FIG. 2 is a horizontal sectional view of the embodiment of FIG. 2.

FIG. 3 is a view similar to FIG. 7, showing the state of the vehicle during a head-on collision.

FIG. 4 is a sectional view taken along line 44 of FIG. 1.

FIG. 5 is a sectional view taken along line 55 of FIG. 1.

FIG. 6 is a sectional view taken along line 66 of FIG. 1.

For clarity of illustration, details which are not relevant to the invention, such as the engine, power train, internal air bags, etc., have been omitted from the aforesaid drawings.

DESCRIPTION OF THE PREFERRED EMBODIMENT

Referring now to the above drawings wherein one character designates one part of the vehicle, there is shown an automobile 1, with chassis 2 and passenger module 3. Supporting the chassis 2 are wheels 4 journaled to axles 5 attached to springs 6 which are anchored to chassis 2 by front leading hangers 7, front trailing hangers 8, rear leading hangers 9, and rear trailing hangers 10.

The chassis 2 is composed of left tubular longitudinal member 11 and right tubular longitudinal member 12 which are fixedly attached to each other by front cross member 13, second cross member 14, third cross member 15 and rear cross member 16, forming a rigid “ladder” configuration.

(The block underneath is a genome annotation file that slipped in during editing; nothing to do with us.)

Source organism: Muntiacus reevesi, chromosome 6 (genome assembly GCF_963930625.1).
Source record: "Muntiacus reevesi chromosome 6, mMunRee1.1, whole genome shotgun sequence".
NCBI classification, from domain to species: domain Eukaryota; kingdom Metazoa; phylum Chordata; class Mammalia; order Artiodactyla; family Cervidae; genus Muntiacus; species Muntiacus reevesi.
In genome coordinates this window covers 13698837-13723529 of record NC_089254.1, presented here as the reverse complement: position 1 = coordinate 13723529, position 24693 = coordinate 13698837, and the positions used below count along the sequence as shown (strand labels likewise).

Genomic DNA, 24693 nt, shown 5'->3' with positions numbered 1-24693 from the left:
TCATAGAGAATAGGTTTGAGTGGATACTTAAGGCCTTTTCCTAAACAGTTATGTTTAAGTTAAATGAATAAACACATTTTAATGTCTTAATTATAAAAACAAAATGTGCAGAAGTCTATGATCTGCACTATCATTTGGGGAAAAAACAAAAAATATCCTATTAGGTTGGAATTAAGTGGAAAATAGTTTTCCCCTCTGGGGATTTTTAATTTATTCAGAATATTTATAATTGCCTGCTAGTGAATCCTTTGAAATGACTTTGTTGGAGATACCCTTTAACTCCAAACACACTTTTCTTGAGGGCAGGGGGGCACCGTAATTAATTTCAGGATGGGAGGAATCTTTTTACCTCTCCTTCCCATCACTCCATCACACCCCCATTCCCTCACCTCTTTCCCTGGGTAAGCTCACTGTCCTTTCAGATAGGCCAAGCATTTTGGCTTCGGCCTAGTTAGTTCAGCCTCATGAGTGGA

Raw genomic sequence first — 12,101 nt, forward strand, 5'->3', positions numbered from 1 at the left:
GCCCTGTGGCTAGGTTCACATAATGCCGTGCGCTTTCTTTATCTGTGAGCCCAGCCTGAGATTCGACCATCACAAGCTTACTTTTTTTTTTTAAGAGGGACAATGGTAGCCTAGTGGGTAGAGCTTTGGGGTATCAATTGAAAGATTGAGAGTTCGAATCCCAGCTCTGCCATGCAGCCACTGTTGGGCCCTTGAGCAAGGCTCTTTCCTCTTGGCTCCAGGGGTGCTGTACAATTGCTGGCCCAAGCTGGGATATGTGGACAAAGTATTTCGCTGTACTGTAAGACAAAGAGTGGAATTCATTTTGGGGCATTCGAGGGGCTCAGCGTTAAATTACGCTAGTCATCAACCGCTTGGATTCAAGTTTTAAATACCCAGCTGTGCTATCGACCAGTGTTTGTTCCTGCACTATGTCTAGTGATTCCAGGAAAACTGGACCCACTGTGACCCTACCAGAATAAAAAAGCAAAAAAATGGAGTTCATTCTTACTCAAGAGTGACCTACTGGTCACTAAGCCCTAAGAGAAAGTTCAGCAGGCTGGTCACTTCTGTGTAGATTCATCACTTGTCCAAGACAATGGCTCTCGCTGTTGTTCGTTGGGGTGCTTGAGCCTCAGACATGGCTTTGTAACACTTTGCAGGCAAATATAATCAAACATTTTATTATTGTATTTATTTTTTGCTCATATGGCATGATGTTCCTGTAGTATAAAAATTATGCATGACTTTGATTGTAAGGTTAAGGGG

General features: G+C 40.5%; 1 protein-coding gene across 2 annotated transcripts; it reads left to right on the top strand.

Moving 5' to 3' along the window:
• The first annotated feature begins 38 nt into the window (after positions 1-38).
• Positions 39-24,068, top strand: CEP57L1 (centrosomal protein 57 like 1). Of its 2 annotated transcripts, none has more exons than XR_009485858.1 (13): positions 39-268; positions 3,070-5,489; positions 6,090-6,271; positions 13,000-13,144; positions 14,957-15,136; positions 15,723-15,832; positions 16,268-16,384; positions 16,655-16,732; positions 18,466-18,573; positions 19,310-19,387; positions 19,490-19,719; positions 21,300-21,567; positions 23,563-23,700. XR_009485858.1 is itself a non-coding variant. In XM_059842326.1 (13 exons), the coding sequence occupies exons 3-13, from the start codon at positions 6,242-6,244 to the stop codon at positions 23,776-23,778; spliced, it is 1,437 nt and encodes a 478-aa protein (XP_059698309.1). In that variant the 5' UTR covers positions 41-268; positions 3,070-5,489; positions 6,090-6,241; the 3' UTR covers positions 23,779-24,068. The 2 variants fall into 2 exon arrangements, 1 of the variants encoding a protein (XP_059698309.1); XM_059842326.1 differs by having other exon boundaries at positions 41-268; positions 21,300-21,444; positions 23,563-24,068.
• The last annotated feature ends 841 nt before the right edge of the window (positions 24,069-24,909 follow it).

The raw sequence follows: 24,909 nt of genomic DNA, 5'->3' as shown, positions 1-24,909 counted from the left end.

Snugly but movably fitted inside left tubular longitudinal member 11 is left tubular bumper support 17, and similarly mounted inside right tubular longitudinal member 12 is right tubular bumper support 18; said fit being snug enough to prevent rattling, but loose enough to permit forward and backward movement of the bumper supports 17 and 18 within the members 11 and 12. Lubrication with grease facilitates such movement.

The front bumper is attached to the bumper supports 17 and 18 by hinges 20 and 21 which allow hinge motion-on a horizontal axis but not on a vertical axis. The hinges 20 and 21 are movably attached to bumper 19 in a manner that allows lateral sliding motion of hinges 20 and 21 relative to bumper 19. Hinge stopper 22 attached to bumper 19 prevents hinges 20 and 21 from being moved towards each other during a collision.

A prestressed cable 23 anchors right hinge 21 to the left end of front cross member 13, and a similar cable 24 anchors left hinge 20 to the right end of front cross member 13. Said cables prevent sideward displacement of front bumper 19 and sideward bending deformity of tubular bumper supports 17 and 18 during an offset frontal collision, yet these cables do not impede the rearward telescoping motion of the bumper supports 17 and 18 through the tubular longitudinal members 11 and 12 of the chassis 2.

The tubular bumper supports 17 and 18 extend substantially forward from the front end of chassis 2 and extend rearward from the rear end of chassis 2 as well. Rear bumper hinges 25 and 26 attach rear bumper 27 to the rear ends of tubular bumper supports 17 and 18 in a manner similar to the hinged attachments of front bumper 19.